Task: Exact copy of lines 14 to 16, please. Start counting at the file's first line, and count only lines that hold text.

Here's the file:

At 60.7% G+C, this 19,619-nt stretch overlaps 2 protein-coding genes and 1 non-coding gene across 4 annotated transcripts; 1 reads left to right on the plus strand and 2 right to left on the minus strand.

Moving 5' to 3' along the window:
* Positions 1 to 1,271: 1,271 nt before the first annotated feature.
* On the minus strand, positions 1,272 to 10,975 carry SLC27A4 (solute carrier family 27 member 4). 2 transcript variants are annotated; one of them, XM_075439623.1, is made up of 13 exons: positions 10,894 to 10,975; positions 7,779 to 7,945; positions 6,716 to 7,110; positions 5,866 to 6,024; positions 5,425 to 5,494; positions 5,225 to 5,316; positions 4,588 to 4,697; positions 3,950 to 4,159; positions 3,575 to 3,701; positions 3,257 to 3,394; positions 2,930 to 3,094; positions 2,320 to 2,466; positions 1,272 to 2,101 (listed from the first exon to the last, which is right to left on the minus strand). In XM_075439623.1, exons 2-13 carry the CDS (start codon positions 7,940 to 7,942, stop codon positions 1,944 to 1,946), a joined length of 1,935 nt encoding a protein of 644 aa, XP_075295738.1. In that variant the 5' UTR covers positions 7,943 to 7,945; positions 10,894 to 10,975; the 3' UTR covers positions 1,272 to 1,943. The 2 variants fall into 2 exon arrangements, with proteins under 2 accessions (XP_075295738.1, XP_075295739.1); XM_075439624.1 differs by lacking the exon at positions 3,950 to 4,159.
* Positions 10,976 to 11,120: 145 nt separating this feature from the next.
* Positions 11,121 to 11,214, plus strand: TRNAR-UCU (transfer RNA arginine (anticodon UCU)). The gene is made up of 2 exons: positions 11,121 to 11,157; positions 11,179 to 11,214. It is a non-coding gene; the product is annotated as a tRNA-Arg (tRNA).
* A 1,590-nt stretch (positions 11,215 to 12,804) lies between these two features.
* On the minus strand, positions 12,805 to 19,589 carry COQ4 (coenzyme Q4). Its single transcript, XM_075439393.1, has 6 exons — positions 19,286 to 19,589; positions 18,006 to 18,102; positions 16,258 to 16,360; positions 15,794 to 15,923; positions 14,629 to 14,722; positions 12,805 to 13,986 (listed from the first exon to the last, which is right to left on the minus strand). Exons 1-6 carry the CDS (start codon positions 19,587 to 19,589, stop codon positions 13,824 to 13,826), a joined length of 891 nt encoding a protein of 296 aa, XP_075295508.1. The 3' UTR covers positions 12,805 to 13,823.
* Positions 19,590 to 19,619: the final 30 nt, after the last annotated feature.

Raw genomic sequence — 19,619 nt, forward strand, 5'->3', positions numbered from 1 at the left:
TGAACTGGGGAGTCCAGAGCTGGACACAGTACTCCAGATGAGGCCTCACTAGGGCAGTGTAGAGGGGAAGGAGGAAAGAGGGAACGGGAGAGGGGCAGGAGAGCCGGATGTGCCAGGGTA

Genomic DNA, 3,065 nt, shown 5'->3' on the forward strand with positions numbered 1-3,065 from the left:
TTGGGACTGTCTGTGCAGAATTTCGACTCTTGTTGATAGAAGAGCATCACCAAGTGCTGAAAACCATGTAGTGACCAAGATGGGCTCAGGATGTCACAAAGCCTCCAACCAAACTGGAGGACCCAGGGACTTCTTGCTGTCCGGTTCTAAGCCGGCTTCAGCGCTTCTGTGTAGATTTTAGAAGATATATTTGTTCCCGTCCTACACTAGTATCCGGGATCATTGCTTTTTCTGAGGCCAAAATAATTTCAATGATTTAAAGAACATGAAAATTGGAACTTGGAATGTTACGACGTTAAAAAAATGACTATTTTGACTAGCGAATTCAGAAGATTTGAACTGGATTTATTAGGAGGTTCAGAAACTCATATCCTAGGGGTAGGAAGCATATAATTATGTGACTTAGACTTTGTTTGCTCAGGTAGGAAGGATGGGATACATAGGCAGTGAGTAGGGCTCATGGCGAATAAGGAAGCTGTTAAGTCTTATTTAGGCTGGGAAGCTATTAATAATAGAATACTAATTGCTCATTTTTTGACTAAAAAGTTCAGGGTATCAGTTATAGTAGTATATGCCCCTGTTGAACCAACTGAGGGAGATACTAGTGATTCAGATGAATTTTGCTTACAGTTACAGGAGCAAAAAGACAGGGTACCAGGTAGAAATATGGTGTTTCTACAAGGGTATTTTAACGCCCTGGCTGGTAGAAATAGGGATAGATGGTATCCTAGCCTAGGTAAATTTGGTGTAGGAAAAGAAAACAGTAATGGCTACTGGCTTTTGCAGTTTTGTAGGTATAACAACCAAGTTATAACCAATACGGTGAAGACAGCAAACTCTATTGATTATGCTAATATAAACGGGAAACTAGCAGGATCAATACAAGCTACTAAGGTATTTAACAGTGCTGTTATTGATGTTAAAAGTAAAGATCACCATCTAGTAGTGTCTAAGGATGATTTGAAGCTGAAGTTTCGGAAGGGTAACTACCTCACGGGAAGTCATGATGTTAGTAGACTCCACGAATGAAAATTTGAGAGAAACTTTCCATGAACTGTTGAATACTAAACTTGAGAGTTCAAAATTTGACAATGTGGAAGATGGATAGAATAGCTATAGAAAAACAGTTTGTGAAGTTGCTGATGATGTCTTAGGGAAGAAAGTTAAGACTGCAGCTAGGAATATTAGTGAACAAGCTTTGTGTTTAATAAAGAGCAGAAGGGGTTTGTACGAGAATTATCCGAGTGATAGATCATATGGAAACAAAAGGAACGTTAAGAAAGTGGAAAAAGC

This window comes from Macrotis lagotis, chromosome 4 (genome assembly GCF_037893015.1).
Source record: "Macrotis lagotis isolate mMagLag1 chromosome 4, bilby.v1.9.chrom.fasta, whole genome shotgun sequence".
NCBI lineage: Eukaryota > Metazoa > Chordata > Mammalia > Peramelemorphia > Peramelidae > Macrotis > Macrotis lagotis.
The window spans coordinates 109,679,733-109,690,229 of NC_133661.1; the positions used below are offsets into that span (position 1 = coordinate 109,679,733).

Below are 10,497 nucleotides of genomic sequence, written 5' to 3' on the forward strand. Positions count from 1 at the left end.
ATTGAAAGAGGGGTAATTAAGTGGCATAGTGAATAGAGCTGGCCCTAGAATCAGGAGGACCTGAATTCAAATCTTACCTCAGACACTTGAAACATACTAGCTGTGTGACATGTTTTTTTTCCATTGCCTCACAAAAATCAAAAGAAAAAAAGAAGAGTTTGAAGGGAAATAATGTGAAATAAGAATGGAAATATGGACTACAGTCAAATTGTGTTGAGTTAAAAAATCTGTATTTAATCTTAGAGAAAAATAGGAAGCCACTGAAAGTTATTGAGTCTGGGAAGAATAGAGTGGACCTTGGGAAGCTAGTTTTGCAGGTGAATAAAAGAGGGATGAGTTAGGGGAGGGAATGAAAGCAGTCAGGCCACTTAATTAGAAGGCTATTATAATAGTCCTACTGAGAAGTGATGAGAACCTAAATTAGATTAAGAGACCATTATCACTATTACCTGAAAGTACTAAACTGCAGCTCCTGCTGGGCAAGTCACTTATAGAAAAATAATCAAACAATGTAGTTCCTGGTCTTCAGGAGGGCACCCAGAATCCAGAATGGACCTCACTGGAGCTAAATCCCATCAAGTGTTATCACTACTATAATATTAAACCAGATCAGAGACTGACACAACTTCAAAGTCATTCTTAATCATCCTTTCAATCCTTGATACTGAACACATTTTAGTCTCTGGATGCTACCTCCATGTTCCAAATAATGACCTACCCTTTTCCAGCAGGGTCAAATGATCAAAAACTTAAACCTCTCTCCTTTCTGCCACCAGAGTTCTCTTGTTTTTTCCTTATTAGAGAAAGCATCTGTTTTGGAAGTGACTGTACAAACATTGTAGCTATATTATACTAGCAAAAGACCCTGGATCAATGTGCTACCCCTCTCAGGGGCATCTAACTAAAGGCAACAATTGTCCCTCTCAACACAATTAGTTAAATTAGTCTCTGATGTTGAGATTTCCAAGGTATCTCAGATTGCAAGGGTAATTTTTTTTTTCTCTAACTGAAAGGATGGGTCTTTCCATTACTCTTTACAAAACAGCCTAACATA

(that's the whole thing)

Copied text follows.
This window comes from Macrotis lagotis, chromosome 4 (genome assembly GCF_037893015.1).
Source record: "Macrotis lagotis isolate mMagLag1 chromosome 4, bilby.v1.9.chrom.fasta, whole genome shotgun sequence".
NCBI lineage: Eukaryota > Metazoa > Chordata > Mammalia > Peramelemorphia > Peramelidae > Macrotis > Macrotis lagotis.